Northern Baptist Seminary
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Baker, David, Dale Brueggemann, and Eugene Merrill. Leviticus, Numbers, Deuteronomy. Cornerstone Biblical Commentary. Carol Stream, IL: Tyndale House Publishers, 2018.
Brueggemann, Walter. Theology of the Old Testament: Testimony, Dispute, Advocacy. Minneapolis: Fortress Press, 1997.
Gruber, Mayer I. “The Motherhood of God in Second Isaiah,” Revue Biblique 90 (1983): 351-359.
Gruber, Mayer I. “Breast-feeding practices in biblical Israel and in Old Babylonian Mesopotamia.” The Journal of the Ancient Near Eastern Society 19 (1989): 61-83.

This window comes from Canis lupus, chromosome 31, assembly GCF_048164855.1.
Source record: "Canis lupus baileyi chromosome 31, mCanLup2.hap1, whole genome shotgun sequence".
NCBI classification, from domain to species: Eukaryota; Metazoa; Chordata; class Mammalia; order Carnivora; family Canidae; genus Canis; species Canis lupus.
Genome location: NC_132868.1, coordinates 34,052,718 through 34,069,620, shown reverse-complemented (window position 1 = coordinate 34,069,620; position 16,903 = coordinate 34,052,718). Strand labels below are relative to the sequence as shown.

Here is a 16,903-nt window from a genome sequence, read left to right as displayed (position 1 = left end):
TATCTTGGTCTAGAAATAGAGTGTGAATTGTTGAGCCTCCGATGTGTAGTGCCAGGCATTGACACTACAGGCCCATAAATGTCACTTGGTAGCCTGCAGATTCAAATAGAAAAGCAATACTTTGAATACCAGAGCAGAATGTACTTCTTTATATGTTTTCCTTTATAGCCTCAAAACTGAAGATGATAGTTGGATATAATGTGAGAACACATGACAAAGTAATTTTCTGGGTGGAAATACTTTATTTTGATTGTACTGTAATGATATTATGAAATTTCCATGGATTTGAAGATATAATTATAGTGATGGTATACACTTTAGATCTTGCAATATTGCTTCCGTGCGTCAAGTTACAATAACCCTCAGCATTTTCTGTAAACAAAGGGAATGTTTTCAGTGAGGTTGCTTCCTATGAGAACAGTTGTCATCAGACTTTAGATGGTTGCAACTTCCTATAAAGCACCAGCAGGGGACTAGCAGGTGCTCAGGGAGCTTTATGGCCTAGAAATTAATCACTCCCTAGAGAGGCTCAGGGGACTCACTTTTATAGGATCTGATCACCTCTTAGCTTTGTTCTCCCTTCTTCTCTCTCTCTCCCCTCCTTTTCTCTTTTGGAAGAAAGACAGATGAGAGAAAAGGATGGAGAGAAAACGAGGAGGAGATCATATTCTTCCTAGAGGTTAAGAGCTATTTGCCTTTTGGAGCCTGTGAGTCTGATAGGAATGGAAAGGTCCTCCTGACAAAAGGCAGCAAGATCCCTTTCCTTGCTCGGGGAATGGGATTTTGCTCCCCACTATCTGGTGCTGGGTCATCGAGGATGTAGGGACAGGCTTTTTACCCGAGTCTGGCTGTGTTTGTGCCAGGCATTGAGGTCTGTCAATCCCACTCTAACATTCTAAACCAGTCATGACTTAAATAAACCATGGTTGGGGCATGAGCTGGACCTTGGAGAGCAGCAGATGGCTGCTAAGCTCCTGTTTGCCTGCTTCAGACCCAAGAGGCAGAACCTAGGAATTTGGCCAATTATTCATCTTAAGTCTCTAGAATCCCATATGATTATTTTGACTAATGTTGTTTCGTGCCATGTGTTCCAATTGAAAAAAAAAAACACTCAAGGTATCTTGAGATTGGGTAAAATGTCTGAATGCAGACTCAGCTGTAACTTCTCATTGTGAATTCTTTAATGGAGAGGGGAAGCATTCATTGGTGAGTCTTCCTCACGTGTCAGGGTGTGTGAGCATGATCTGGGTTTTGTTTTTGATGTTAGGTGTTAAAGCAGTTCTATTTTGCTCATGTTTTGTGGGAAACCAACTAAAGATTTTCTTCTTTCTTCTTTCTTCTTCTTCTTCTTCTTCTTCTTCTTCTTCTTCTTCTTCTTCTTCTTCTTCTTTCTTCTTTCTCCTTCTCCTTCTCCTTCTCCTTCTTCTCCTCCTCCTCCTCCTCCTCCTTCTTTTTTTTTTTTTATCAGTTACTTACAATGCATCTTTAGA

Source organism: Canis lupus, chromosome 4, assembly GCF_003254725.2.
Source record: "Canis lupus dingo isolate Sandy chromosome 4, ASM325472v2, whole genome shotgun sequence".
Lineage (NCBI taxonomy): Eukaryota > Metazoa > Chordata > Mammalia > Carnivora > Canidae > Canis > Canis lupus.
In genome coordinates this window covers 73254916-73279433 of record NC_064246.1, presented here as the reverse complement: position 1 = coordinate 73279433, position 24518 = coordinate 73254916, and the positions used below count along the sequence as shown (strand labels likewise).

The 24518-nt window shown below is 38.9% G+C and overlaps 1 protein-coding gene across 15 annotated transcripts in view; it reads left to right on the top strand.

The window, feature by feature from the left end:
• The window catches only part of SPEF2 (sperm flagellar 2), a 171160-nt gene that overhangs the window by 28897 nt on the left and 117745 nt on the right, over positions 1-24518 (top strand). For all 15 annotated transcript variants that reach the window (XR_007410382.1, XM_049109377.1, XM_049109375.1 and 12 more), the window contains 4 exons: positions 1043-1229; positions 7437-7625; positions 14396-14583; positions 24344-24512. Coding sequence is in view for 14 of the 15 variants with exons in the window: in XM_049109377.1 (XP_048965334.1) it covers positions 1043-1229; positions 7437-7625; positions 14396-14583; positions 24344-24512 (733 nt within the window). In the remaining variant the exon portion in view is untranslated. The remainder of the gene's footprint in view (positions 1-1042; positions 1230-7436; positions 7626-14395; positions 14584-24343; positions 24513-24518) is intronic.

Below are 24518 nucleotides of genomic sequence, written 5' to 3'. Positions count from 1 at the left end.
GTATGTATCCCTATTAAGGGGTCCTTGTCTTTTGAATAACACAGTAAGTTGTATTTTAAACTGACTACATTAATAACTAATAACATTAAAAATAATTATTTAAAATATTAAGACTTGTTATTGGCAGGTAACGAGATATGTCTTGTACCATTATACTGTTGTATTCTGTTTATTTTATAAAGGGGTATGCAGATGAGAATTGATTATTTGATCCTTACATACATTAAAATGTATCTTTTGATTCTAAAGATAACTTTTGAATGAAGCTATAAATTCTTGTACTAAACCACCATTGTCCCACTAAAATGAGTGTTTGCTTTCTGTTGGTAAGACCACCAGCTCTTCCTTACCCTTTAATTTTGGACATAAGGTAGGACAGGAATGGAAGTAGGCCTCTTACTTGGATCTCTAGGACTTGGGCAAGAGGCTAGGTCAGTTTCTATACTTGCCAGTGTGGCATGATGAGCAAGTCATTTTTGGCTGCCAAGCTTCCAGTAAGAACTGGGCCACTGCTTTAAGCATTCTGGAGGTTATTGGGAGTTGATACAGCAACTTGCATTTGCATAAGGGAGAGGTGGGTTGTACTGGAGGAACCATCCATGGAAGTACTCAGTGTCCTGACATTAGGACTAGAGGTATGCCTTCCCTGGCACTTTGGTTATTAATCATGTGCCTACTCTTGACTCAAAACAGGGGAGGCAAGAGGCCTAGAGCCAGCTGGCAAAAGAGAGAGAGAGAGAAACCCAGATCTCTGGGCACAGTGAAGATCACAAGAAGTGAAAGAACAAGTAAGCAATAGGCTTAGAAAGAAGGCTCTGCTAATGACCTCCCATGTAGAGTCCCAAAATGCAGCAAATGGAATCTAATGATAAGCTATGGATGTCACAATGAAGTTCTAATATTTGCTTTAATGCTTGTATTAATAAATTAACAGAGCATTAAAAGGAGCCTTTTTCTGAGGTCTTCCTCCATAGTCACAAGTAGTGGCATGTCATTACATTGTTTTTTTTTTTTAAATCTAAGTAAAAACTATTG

Jenni, Ernst and Claus Westermann. Theological Lexicon of the Old Testament. Peabody, MA: Hendrickson Publishers, 1997.
Olson, Dennis. Numbers. Interpretation. Louisville: Westminster John Knox Press, 1996.